Resizing a Thought Plex. In the preferred embodiment, a thought plex can be seized by dragging the circle which surrounds the central thought. Making the circle bigger makes the entire plex bigger and vice-versa.
Changing a Thought Pin. A thought pin can be made to reference a different thought simply by dragging the desired thought onto the pin.
Doing a Brain Freeze. In response to a user's request or in response to a regularly scheduled system request for backup, a "Brain Freeze" saves the state of all parts of a thought network at a given point in time, copying all the information to a read-only format for later use.
Editing Thought Documents. Each thought's document contents are displayed in document window 360, as illustrated in FIG. 3. When the current thought is changed, the last thought's document is saved (unless otherwise directed by the user) if necessary and then the new current thought's document is loaded automatically. The user never has to issue "save" or "open" commands to access thought documents, nor does the user need to explicitly identify or invoke an editor or other application program to process the thoughts. These operations are performed automatically by the system, seamlessly and transparently. When a thought is activated by the user, the system saves the previously active thought, if it has changed, then loads the newly active thought. Well-known computer programming object technologies including without limitation Microsofts' Object Linking and Embedding ("OLE") allow the document to make references to data which is created and edited by other programs. Using standard operating systems calls, the present invention can display and allow the user to edit these objects with the appropriate computer programs. In addition, the document may also store references to the location of other documents on the storage systems available to the computer, allowing the user to open them with the appropriate computer programs using a more traditional operating system method.
Changing Thought Properties. Thought properties such as name, flags, priority, and category can be changed using a the thought properties dialog box, such as dialog box 710, which is accessed by the user employing mouse/control device 160 and/or keyboard 150 to select a particular thought and then the thought properties dialog box.
Editing Thought Fields. Thought fields can be edited in a dialog box or window such as 1410 in FIG. 14. In the preferred embodiment, the field names are displayed to the left and their contents to the right. Thought fields are automatically loaded and saved, in the same fashion as are the contents of thought documents, invisibly to the user every time a thought field is modified. All thoughts of a certain category possess the same available thought fields, which fields are defined by the user in establishing and modifying thought categories (see above, "Category").
In a preferred embodiment, every thought category 240 possesses at least two fields. Those default fields are the "Name" field and the "Key Words" field. The contents of these default fields are identical to the contents of the properties called "Name" and "Key Words" respectively.
Rewinding and Replaying Previous Operations. An event list is created automatically by the system, as the user works. The event list is a recording of each action the user takes. It stores how to undo each action and how to repeat each action. This information is then used to "rewind" and "replay" the actions of the user, upon the user's request.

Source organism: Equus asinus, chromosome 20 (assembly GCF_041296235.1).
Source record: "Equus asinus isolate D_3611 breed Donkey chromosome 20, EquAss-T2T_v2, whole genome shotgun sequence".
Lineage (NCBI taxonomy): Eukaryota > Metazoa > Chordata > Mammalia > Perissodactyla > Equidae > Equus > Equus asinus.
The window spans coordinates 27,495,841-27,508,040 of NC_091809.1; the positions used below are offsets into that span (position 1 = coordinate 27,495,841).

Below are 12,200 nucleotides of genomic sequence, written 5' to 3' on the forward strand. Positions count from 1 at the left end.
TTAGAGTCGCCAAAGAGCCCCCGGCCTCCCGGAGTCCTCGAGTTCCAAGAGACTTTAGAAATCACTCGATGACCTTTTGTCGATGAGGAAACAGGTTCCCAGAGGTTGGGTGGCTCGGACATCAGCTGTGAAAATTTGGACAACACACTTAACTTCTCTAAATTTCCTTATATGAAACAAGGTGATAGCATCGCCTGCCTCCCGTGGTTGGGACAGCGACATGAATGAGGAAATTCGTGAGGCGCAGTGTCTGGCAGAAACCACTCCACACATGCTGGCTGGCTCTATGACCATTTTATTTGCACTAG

Thought Lists. Internally, thought lists are simply a list of numbers. To the user, they are displayed as a list of thought names. A preferred embodiment of the present invention keeps a list of all short term memory thoughts and long term memory thoughts. In addition, a list of thoughts is created for each defined thought type. Lists of thoughts can also be manually created (see below, "Trains of Thought" and "Searching"). The user can activate a thought in a list (make it central in the current plex) by clicking on it. Thought lists can also be used to perform group operations on thoughts such as printing, changing properties, or even saving (to save only a selected portion of the thought network).
The Past Thought List. One special example of a preferred thought list is the past thought list. FIG. 3 illustrates how a past thought list 380 can be created automatically as the user works. Each time the user changes the current thought, the number of the last thought is added to the Past Thought List. In the preferred embodiment, it is possible to display the past thought list as a list (such as past thought list 380) of thoughts which scrolls along the bottom of the display as the user activates thoughts. For example, each time a user activates a separate thought, the previously activated thought is placed at the right-hand end of past thought list 380 pushing the older thoughts to the left of the screen. The oldest thought that cannot fit on screen is eliminated from view from the left-hand end of past thought list 380.
Trains of Thought. Another special example of a preferred thought list is the "train of thought," which lists a series of thoughts in a particular sequence as desired by the user. A train of thought can be created by simply navigating through the desired thoughts in the same order as the users wants them to appear in the train of thought. This will automatically cause the desired sequence of thoughts to become part of the past thought list, as noted above. As shown in FIG. 11, the user then interactively selects the desired section of the past thought list using mouse/control device 160. In the case of FIG. 11, the user has selected "Projects" and "Cortex"--the two most recent thoughts--for inclusion in a train of thought. The user then interactively selects the Create Train command 1120 by using a pull down menu, function key or similar means. In response, the selected sequence of thoughts is copied to a new thought list and the user is asked to name it, thus creating a new "train of thought" thought list.